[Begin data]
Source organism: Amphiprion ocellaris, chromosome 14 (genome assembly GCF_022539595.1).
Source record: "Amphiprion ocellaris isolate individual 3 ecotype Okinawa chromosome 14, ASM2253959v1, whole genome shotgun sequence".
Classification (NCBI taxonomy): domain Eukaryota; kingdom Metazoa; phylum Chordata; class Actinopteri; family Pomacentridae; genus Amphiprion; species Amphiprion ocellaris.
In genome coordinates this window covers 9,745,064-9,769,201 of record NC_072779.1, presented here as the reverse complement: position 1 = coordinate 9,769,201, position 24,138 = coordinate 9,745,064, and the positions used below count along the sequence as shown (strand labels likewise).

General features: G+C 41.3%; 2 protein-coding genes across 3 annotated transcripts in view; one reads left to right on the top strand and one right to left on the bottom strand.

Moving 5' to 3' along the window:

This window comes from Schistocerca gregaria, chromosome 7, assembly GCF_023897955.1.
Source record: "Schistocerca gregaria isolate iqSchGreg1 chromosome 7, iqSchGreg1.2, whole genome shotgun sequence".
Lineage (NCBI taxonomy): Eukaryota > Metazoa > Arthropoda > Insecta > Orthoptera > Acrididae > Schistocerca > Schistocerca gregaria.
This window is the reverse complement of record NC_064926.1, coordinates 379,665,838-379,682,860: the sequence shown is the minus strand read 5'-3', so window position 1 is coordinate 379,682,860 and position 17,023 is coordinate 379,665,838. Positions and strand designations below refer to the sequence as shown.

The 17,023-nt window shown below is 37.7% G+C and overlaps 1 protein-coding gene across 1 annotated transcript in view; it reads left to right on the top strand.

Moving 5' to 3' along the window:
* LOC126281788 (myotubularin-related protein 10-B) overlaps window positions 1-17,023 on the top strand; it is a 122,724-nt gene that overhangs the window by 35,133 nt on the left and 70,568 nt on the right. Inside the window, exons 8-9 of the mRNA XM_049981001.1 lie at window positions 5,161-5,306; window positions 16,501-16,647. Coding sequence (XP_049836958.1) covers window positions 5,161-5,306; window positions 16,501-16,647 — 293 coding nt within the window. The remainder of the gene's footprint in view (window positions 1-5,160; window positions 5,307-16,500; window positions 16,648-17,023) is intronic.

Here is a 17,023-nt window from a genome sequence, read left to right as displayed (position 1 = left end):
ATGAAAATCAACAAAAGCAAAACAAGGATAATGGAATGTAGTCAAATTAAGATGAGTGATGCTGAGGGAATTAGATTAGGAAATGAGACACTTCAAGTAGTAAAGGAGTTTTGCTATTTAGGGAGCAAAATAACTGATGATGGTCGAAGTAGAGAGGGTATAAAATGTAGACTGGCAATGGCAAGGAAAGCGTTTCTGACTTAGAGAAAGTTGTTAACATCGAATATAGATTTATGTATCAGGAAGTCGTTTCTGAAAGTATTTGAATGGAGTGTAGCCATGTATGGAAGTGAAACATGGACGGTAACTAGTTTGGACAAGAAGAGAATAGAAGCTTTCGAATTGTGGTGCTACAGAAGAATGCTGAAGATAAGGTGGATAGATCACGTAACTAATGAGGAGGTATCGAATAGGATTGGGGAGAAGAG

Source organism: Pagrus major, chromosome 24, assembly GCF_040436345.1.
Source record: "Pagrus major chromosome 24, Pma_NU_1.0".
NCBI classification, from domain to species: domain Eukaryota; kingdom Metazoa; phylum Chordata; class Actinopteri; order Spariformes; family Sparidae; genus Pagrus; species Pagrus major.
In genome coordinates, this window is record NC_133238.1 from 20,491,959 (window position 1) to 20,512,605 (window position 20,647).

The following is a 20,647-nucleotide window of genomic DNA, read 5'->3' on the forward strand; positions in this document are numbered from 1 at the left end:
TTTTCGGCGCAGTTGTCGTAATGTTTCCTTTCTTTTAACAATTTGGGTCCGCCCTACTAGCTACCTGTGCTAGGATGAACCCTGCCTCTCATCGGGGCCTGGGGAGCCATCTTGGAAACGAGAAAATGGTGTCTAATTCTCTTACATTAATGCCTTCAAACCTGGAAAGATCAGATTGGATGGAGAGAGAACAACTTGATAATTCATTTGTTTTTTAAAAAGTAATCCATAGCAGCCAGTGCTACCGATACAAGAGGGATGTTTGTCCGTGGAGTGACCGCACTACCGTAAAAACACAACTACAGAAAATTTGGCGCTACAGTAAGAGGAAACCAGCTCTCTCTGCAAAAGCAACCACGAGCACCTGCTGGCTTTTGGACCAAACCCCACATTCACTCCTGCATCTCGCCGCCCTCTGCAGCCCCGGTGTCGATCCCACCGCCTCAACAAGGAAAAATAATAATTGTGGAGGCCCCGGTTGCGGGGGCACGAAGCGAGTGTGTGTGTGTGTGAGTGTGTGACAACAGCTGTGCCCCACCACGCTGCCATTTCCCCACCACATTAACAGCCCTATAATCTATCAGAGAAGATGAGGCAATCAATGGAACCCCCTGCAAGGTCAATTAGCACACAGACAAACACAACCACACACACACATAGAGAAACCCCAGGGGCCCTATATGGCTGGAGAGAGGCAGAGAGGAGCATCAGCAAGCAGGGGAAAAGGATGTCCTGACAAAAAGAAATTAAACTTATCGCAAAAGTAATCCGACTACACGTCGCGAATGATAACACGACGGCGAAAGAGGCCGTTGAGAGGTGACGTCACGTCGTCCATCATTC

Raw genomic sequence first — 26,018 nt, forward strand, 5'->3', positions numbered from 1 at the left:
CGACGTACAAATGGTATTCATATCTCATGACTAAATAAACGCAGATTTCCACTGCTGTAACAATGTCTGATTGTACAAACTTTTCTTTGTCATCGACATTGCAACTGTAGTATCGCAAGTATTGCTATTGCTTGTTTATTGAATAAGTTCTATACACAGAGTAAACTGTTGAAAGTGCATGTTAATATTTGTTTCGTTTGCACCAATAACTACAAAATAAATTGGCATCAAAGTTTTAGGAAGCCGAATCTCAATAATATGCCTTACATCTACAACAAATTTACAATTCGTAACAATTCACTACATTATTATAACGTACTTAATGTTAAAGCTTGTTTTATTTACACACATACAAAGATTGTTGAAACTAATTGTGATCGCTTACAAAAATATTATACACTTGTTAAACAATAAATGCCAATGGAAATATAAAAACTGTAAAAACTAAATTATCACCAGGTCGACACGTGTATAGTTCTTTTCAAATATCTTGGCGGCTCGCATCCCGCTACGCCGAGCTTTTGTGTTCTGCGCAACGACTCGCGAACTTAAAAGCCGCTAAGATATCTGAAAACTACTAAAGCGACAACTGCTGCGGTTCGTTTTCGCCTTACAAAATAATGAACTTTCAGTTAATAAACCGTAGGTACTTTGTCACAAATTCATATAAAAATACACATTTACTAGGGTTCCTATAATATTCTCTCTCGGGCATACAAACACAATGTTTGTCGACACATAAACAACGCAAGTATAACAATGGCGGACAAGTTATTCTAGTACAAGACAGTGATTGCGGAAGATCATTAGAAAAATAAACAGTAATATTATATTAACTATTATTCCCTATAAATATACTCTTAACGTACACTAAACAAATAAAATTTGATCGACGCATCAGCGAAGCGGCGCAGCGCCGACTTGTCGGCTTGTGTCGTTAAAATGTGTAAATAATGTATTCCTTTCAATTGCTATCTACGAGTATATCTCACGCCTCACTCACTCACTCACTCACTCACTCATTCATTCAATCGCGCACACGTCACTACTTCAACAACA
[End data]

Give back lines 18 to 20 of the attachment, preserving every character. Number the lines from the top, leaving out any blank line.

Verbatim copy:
NCBI classification, from domain to species: domain Eukaryota; kingdom Metazoa; phylum Chordata; class Actinopteri; order Spariformes; family Sparidae; genus Pagrus; species Pagrus major.
In genome coordinates, this window is record NC_133238.1 from 20,491,959 (window position 1) to 20,512,605 (window position 20,647).

The following is a 20,647-nucleotide window of genomic DNA, read 5'->3' on the forward strand; positions in this document are numbered from 1 at the left end: